The key to the euro crisis: Economic growth
The struggle to save the euro is beginning to look like a chase scene from an Indiana Jones movie. First, our hero dodges the landslide, then runs from the spear-wielding aborigines, then is surprised by a snake ("I hate snakes!"), then is pursued by well-armed Germans and has to escape on horseback, only to plunge ...
The struggle to save the euro is beginning to look like a chase scene from an Indiana Jones movie. First, our hero dodges the landslide, then runs from the spear-wielding aborigines, then is surprised by a snake ("I hate snakes!"), then is pursued by well-armed Germans and has to escape on horseback, only to plunge over a waterfall, only to be captured by … you get the idea.
So this week we had 48 hours of excitement after Greek Prime Minister George Papandreou announced he was going to hold a referendum on Greece’s acceptance of the European bailout. Consternation reigned, and markets tumbled. And then he said, in the best tradition of Emily Litella: "Never mind." Markets rebounded, and the bus lurched on toward the next crisis.
As I’ve emphasized before, I’m no macroeconomist (although my respect for some of them has been dropping steadily since 2007). From my decidedly non-expert perspective, here’s what I’ve concluded.
The real issue with respect to Greece and Italy (and thus, the euro) is whether genuine economic growth can be restored to these economies. All the bailouts and austerity and haircuts (i.e., voluntary reductions in debt) in the world won’t help these states (and especially not Italy) if they can’t generate enough economic growth to pay back what they owe. (Strict austerity is a problem here, by the way, because it reduces growth in the short term). If they don’t grow they can’t pay, which will place a lot of European banks at risk of major losses and maybe bankruptcies. And because this whole arrangement depends on confidence — a debt is an asset if you think it will be repaid, but it’s a loss if you believe it won’t — you’ll get a credit event if the markets ever conclude that growth won’t happen and the debts won’t get repaid, and the euro is probably finished (at least in its present form). End of story.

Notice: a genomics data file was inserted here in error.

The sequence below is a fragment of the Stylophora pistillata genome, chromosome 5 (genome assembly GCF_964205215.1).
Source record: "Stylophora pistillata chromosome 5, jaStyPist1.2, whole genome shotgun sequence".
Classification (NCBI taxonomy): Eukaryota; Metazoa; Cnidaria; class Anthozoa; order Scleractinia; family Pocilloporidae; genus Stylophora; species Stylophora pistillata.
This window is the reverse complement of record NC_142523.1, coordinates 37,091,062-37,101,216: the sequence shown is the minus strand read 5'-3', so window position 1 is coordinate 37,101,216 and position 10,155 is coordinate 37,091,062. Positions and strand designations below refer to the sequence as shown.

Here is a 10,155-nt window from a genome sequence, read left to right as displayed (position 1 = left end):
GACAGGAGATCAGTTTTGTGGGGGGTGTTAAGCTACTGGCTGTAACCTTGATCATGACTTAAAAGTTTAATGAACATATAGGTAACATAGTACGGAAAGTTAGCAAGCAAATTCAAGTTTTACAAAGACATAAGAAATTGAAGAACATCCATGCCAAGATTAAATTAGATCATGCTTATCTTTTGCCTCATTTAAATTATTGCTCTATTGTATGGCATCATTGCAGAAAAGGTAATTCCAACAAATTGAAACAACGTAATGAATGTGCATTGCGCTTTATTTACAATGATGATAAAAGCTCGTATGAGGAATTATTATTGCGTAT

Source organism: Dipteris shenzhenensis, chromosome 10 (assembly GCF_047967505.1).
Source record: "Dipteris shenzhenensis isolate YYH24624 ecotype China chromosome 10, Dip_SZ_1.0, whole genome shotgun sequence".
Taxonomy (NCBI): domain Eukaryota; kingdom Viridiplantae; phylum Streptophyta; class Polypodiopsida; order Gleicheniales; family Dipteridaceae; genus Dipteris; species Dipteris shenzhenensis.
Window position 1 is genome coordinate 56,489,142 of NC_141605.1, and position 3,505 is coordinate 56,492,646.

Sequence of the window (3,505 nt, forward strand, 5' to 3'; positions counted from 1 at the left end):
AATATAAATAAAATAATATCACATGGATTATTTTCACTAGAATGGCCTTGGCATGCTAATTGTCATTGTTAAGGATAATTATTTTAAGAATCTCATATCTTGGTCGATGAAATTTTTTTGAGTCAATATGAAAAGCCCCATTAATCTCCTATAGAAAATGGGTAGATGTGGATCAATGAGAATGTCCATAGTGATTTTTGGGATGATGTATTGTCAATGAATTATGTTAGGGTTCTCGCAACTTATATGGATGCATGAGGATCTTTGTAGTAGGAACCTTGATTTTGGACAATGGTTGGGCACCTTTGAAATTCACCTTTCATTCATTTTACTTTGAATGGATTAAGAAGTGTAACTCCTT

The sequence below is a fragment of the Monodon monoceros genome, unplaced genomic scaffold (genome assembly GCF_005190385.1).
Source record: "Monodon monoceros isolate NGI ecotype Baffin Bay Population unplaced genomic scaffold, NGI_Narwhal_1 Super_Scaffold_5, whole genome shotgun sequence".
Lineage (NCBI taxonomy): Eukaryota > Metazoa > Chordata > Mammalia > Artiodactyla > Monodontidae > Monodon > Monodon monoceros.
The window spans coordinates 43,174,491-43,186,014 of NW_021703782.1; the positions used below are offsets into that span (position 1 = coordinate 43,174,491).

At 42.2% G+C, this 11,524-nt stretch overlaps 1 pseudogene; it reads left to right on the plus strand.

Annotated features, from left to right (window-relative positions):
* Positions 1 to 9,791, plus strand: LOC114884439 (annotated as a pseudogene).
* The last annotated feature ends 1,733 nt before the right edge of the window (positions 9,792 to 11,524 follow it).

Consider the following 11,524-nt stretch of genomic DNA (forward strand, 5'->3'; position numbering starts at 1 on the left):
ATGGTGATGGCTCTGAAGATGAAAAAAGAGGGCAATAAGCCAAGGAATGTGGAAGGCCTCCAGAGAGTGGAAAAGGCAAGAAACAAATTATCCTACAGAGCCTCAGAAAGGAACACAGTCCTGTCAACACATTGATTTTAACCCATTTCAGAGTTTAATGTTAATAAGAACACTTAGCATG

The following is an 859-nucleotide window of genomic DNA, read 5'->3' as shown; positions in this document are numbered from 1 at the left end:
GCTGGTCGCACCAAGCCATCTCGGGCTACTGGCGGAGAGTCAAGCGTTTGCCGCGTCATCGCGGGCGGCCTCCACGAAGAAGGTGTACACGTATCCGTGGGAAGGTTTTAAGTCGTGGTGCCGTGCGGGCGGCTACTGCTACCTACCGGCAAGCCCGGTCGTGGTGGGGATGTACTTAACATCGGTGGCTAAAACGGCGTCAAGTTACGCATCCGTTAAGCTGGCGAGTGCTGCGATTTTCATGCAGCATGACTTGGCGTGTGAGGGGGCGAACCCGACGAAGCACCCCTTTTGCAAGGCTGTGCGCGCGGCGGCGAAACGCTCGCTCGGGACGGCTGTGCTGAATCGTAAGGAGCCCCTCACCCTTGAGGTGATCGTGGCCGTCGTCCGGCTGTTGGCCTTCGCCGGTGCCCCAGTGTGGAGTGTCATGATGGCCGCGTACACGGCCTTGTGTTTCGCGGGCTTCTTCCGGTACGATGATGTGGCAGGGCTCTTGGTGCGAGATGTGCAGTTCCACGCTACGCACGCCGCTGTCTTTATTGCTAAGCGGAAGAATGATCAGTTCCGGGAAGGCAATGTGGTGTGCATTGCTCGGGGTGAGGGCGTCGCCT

So the fact that things have calmed down a bit (just as they do at the end of a good chase scene), doesn’t tell us much about the future. All these diplomatic machinations to arrange rescue packages, etc., can buy time, but they won’t solve the problem if economic growth does not return. And the big difference between this thriller and a Spielberg movie is that the script is being written as we go along and we have no guarantee of a happy ending.
Stephen M. Walt is a columnist at Foreign Policy and the Robert and Renée Belfer professor of international relations at Harvard University. Twitter: @stephenwalt
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